Wednesday, December 21, 2011
Nun took a vow of poverty – but is suing for pay?
A secular court must decide whether she, as a nun, was an employee of the monastery or a volunteer servant to God.
Ivantchenko is suing the Sisters of St. Kosmas Aitolos Greek Orthodox Monastery — including the Mother Superior — as well as the Greek Orthodox Metropolis of Toronto for “wrongful constructive dismissal.”
It’s unclear why Ivantchenko even left the monastery, but in her lawsuit she also alleges slander, invasion of privacy and intentional infliction of mental suffering. She is seeking damages and back pay.
“This is a unique case. It’s been a terrible ordeal for my client and given that she is a nun, the unpleasantness is very difficult for her,” said Ivantchenko’s lawyer, Norman Epstein, who declined to elaborate on his client’s history at the monastery for legal reasons.
According to the affidavit from Mother Superior Anastasia Voutzali, Ivantchenko came to live at the monastery on Feb. 26, 1996. Three years later, she became a “Rassaphore,” the second stage of her development as a nun. She left the monastery in May 2010 and began her civil suit that August.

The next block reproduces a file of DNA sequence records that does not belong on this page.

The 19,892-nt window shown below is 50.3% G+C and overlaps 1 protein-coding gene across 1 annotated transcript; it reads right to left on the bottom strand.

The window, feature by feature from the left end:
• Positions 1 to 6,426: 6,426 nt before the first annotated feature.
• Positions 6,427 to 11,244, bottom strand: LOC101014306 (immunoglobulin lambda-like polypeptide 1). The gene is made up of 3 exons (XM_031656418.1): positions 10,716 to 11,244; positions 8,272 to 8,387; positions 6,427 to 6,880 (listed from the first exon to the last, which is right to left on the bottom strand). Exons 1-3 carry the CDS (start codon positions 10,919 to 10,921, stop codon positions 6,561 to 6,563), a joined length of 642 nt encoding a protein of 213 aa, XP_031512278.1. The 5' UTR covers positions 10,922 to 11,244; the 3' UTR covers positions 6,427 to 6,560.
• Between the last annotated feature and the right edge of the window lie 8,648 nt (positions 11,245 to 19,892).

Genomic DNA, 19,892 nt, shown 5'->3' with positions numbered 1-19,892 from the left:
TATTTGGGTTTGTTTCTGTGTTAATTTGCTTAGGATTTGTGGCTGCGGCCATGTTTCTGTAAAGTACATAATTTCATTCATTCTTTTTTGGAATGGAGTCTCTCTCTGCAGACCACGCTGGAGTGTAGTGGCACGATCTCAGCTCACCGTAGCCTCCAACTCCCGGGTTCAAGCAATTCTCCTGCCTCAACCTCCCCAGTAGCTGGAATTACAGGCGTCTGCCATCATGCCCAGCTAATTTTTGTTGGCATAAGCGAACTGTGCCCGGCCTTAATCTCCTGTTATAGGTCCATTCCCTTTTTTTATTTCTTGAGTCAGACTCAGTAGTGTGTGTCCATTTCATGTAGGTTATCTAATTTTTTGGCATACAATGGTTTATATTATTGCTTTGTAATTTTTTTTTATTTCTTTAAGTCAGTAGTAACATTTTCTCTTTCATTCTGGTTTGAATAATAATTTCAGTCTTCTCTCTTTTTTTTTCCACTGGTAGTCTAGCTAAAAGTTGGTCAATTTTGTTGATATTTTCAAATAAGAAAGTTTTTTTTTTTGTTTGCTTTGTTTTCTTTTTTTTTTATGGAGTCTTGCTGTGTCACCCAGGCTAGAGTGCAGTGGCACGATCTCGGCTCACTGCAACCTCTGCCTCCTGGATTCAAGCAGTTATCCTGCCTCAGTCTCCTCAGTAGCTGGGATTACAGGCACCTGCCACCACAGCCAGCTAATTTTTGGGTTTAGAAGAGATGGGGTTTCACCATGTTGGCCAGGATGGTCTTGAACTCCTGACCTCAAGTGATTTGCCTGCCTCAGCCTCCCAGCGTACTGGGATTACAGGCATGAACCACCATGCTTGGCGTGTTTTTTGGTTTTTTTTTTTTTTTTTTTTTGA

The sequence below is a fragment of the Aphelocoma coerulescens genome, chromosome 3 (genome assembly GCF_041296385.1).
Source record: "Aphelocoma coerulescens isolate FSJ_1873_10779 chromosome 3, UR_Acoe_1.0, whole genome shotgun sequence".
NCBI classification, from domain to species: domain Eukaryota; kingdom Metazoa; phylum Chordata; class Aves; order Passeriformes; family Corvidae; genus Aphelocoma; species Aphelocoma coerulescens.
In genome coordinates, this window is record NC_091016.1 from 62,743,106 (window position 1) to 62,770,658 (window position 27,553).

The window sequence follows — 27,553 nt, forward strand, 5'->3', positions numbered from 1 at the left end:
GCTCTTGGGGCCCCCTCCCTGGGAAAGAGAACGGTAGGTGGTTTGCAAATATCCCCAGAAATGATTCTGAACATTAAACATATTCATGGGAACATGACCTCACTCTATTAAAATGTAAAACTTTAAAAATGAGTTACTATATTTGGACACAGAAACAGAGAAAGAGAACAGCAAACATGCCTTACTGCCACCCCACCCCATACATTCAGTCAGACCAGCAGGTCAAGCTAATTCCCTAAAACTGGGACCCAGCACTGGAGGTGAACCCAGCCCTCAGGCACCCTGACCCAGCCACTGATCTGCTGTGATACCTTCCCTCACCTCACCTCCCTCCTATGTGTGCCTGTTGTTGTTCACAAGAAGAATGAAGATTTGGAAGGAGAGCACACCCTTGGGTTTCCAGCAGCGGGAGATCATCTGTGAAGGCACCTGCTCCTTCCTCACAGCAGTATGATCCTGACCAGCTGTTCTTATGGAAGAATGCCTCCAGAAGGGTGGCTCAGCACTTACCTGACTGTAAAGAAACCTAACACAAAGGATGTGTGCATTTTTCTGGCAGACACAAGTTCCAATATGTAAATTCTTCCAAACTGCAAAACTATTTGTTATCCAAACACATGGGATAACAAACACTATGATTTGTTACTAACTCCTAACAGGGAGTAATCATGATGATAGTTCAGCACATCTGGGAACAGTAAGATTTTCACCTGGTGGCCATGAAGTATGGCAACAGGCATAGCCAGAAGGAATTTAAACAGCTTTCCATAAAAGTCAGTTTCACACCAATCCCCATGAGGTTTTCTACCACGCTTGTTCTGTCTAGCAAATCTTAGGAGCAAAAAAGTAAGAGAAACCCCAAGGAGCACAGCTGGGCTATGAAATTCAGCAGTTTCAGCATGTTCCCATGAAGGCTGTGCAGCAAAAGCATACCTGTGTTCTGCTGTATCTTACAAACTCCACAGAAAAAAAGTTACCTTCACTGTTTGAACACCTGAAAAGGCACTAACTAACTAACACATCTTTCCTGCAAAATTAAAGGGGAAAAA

“The obligation of a nun in this type of monastery is to strive to keep, for the love of Christ and for spiritual progress, the monastic vows of poverty, chastity and obedience,” reads the Mother Superior’s affidavit.
“Monastic work is for God and not for people. It is not a career.”
But for Ivantchenko, it appears it was.
She said she performed tasks that would be seen in the secular world as “work,” including sewing religious vestments and doing embroidery, for which the monastery received compensation.
The Mother Superior asserts that these tasks — including daily chores, tending to elderly or sick sisters, hospitality and crafts — fall within the ordinary responsibilities of a nun. She said the sisters in the monastery sign no contract, receive no salary or pay, and don’t take vacations.
“At no time was it stated, or implied, that she was working, in any way for pay,” she said.
But Ivantchenko’s lawyer argued that these activities show Ivantchenko is an employee for civil law purposes and is entitled to sue for wrongful dismissal.
For complete story, see the source at The Toronto Star
at 7:42 AM